But when you go to play a show, you get that real-time feedback of people reacting to your music so it’s really like, “Oh cool, I remember why I do this and why I wrote this”. I’ve definitely adjusted to not doing that as much so I’m really just finding so much creative fulfilment from just sitting in my little corner, in my zone and just writing. So I think I would have to say that the writing process is my favourite part.
Has Covid affected your musical process?
I think it definitely has, it’s just changed my whole mindset I suppose, just in general. But I guess it’s helped me to be patient. In this industry it can be really easy to think that you need to be, like, constantly online or constantly releasing songs or doing some form of content to keep people interested in you. Just like, “please, notice me, give me some attention!” You know, and I just don’t think it’s good for you. Especially if you’re a creative person. It’s the worst thing you can try to put your focus into, because then you sit down to write a song, thinking about Instagram or something I dunno.
So I think, just the fact that like, we were just forced to be patient I guess. And just forced to look at different ways of doing things and look to the long-term instead of that instant, having to always have shows, always be releasing something. I think ironically it’s made me more solitary as a writer which is good and I’m just embracing that. I’ve had some writing sessions over Zoom, which is cool.
What was your life like growing up? Have you always been interested in music?
Absolutely. So, I grew up out in a place called Dalby which is like, a little country town in Queensland with a population of about 10,000 or something like that. So I did classical violin when I was about 5, all through school and I was very heavily into that. My parents are both musical, so they were like, as soon as they saw a little spark of musicality in me they were like, “Oh my God, woo!” Which was really cool. They were stoked. So I did classical violin all whilst I was growing up and it was kind of, a bit weird in that kind of town. In a regional town it’s very much sports and agriculture focused.
And so we have to drive a couple of hours each week, there and back to Brisbane for lessons because there weren’t really any teachers around. So it was definitely something that I was always just so into and so passionate about and very heavily involved in. I think, like, going against that and rebelling into Punk music when I was a teenager or electro pop now. It’s definitely been in some form or another I’ve been interested in [music] from a really young age.
Who are your biggest musical influences musically?
Oh my gosh, it changes so often. At the moment I’m listening to, I guess for this song we were influenced a lot by Mark Ronson in a production sense. He’s got this cool, kind of retro spin on his production style which is something that we tried to get a little taste of in there. I guess at the moment what I’m listening to at the moment is Little Dragon, Grimes, lots of like, house music and just cool synth sounds. Like anything with cool, dance-y, electronic. Anything with a bit of a throwback vibe. I listen to The Beatles, like constantly and The Beach Boys, that kind of era. My pace just stopped at this certain point, like the heyday of MGMT, Empire of the Sun, just like the heyday of indie-electro. I have never really moved passed it.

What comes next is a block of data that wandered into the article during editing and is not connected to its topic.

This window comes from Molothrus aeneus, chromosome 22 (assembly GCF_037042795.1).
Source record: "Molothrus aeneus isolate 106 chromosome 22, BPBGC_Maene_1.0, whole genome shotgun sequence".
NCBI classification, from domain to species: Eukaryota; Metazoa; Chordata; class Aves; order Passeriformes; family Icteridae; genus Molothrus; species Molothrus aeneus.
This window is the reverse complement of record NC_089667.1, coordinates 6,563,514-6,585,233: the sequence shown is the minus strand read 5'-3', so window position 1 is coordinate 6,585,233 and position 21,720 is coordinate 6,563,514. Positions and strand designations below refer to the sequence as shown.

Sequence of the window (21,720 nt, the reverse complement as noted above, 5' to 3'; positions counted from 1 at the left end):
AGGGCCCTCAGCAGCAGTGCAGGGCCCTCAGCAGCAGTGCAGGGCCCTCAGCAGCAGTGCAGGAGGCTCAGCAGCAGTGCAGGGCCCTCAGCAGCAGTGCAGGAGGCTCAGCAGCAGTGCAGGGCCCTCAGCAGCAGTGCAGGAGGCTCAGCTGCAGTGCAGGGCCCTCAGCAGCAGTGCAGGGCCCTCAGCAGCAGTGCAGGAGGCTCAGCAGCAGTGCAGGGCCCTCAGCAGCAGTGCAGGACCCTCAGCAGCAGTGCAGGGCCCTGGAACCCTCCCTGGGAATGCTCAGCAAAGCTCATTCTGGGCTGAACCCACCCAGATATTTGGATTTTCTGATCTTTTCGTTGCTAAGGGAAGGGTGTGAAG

How would you describe your music to someone who hasn’t heard it before?
It’s really hard for me to describe because the EP that I’m bringing out this year, it’s got 4 tracks and I think they’re all quite different. They all have a really different sort of flavour and side to my writing and the stuff that I like listening to. This one is kind of in it’s own little niche and I think each of the others show a different side. So, the next one that I’m bringing out is a little bit more in that electronic, synth-y, dance-y, it’s just got kind of like, this driving bass kind of thing going on and vocal chops, stuff like that. So, that’s kind of more in that world. This song I’d probably describe as like, alt-indie pop. There’s a little bit of electronic influence, there’s a little bit of maybe 60s, 70s influence in the guitars. It’s so hard for me to accurately describe it. The other ones on the EP, 2 of them are quite synth-based, so it’s more that side of my taste. One of them is just like a straight up pop ballad kind of vibe. Like, 80s drive soundtrack.
So, what’s coming next? Is the EP coming out soon?
Yeah, it’ll be coming out this year sometime, I think that we’ve got tentative dates locked in but I can’t give you anything definite.
Have you got any shows coming up?
I do, yes. I’m announcing this tour this week which I’m so excited about. July 16 in Sydney, July 24th in Melbourne and July 30th in Wollongong. In Sydney I’m playing at Waywards. I’ll have ticket links up this week so they’ll be all over my socials and stuff. If they want want to buy tickets before the night then that would help me to feel like people are going to actually show up – laughs.
For ticketing info, check out Austen’s social pages in the coming months. Check out the clip for Austen’s ‘North, South, East, West’ below: